Fruits and Vegetables are Brain Food
~ December 1998 No.59 ~
It sounds like common sense and not state of the art science, but the latest results published in the Journal of Neuroscience1 have concluded that eating fruits and vegetables are good for your health. Rats were the subjects in the experiment, but humans can benefit from the findings.
We have always assumed that eating fruits and vegetables was good for health because they were good sources of a wide variety of vitamins (vitamin C in citrus fruit, vitamin A in carrots, folic acid in greens). Then, when the fibre craze came along, it became important to eat fruits and vegetables because they were good sources of fibre. 100 grams of apple for example contains 2.7 g of fibre while 100 grams of turnip contains 2.0 g of fibre.
Fruits and vegetables also contain antioxidants and it is the effects of these dietary sources of antioxidants on brain aging that was the subject of the report by Dr. James Joseph of the US Department of Agriculture Human Nutrition Research Center on Aging at Tufts University in Boston.
The brain is a strange organ. First, because it is not as dynamic as other organs in the body. The turn over of cells in the brain is almost zero, unlike the liver or the lung. This means that the brain is particularly sensitive to damage because once brain cells are injured or killed, they aren't replaced. Secondly it contains low concentrations of antioxidants. Antioxidants are know to be protectors of cells from a variety of environmental and metabolic insults. The brain is also a very active organ, so free radicals which can be very damaging to surrounding tissue are often produced. Without the protection of antioxidants, the brain tissue is vulnerable.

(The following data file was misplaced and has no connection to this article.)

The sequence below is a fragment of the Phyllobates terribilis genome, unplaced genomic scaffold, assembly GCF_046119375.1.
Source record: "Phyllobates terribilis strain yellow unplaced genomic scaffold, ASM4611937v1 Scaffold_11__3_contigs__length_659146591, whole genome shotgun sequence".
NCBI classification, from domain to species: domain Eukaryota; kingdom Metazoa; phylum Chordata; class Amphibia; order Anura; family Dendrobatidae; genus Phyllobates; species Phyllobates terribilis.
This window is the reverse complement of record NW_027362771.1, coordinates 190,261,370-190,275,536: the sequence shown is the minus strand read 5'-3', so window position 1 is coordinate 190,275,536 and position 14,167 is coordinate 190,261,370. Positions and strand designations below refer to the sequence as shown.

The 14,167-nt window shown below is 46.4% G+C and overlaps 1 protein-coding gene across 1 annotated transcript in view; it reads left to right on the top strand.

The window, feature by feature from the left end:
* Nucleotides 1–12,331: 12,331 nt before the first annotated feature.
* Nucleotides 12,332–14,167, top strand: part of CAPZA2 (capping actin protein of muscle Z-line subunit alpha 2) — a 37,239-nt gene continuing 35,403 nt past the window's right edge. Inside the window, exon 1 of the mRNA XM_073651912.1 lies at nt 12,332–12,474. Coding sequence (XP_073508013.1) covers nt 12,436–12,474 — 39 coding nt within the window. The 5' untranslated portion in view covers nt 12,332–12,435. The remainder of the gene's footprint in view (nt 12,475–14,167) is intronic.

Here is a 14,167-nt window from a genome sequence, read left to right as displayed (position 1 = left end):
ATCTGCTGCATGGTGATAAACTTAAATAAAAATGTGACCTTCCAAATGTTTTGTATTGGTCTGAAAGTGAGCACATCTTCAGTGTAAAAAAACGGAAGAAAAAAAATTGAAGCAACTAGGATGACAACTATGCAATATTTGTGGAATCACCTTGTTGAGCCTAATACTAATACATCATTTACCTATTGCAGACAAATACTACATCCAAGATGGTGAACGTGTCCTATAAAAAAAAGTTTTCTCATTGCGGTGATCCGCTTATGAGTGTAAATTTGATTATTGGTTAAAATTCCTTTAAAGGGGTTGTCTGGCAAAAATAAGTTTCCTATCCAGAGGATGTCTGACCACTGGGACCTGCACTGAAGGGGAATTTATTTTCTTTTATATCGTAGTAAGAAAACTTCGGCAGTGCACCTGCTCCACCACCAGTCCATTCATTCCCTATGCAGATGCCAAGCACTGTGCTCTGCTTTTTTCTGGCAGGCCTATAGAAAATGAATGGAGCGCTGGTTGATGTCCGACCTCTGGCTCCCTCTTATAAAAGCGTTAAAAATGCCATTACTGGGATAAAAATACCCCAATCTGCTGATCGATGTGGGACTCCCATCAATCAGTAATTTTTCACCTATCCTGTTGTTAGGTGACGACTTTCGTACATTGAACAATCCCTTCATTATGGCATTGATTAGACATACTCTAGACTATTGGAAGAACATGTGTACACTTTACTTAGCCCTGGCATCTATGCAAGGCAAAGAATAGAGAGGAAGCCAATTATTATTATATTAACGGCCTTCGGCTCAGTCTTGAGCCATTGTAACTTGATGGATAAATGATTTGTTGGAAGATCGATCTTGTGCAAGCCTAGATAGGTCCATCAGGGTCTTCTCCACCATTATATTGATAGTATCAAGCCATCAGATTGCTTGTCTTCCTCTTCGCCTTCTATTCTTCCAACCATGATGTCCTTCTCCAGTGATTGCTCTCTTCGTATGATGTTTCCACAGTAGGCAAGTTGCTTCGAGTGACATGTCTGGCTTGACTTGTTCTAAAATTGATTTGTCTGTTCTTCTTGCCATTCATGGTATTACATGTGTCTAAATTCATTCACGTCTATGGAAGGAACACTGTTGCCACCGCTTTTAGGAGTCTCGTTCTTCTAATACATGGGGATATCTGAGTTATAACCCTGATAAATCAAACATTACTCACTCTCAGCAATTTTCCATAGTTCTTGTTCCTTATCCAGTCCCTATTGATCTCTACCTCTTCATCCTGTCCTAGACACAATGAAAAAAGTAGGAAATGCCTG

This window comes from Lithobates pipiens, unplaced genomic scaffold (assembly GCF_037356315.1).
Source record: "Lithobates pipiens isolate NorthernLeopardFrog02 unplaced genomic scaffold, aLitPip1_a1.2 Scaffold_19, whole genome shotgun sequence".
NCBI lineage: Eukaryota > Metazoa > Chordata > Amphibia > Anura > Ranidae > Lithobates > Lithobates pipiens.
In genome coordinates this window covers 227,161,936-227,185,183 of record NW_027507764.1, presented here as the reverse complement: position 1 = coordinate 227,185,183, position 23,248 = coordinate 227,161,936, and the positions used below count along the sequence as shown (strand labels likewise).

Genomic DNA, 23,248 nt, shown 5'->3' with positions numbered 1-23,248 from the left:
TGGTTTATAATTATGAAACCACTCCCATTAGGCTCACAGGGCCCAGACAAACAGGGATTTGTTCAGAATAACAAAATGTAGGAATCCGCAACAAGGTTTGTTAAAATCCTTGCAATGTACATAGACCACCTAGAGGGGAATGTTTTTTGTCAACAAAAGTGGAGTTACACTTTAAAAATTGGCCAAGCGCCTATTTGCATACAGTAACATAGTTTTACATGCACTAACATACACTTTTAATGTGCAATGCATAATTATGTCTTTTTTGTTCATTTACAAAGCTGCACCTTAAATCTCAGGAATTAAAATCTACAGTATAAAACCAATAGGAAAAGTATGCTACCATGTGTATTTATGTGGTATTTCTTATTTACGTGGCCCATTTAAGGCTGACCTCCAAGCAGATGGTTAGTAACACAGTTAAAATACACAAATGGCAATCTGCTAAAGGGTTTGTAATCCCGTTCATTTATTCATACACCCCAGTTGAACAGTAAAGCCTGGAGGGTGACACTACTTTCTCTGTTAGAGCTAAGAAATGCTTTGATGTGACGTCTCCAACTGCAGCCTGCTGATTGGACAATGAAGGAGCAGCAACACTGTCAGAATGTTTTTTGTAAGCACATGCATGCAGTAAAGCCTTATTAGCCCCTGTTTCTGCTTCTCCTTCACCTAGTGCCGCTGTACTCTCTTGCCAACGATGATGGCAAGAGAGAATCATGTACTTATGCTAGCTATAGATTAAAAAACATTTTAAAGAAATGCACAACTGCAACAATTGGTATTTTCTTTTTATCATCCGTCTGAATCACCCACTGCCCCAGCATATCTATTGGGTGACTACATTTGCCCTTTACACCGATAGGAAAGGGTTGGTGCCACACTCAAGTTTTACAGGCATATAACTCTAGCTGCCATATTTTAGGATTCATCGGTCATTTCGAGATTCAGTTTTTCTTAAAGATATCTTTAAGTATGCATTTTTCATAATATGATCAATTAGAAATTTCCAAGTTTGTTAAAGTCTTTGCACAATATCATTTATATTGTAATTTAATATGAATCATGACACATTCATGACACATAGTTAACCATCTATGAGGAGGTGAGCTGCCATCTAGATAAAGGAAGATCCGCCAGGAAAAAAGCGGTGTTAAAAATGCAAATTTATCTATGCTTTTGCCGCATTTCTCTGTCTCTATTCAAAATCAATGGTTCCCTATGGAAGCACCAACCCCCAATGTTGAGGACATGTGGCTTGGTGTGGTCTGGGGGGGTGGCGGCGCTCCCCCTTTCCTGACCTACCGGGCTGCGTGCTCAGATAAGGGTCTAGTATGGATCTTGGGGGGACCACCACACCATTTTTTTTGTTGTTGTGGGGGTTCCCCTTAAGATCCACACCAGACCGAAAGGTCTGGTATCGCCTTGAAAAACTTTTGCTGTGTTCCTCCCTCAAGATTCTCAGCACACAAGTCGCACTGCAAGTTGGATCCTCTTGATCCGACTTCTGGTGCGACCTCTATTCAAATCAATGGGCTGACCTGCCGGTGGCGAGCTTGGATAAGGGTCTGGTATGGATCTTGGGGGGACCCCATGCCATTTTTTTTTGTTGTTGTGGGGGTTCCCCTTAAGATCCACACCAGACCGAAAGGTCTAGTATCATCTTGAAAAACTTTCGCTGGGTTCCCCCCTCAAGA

The experiment carried out by the US researchers showed that if rats are fed a diet that contains added antioxidant for six months, the rate of mental decline is slowed when compared to rats fed a conventional diet. Rats fed a diet containing spinach had the fewest age-related declines in mental function. Those eating added strawberry extract were next, followed by rats receiving added vitamin E. Vitamin E is often used as a standard in antioxidant studies because of its proven antioxidant properties.
The relation between antioxidant damage to the brain and the onset of Alzheimer's disease and Parkinson's disease has not been proven as yet, but there have been some indications in the scientific literature that there is a link. The phytochemicals in spinach and strawberry extract, particularly those with antioxidant properties, could provide protection against the onset of these degenerative diseases. However, experiments to prove their efficacity are difficult to carry out. Foods such as spinach and strawberry extract may be more effective than just pure vitamin E because foods and extracts contain a cocktail of phytochemicals rather than just one active ingredient.
A mixed diet with plenty of fresh fruits and vegetables is still probably the best dietary advise anyone can follow. And it now looks like strawberry milkshakes can be added to the list.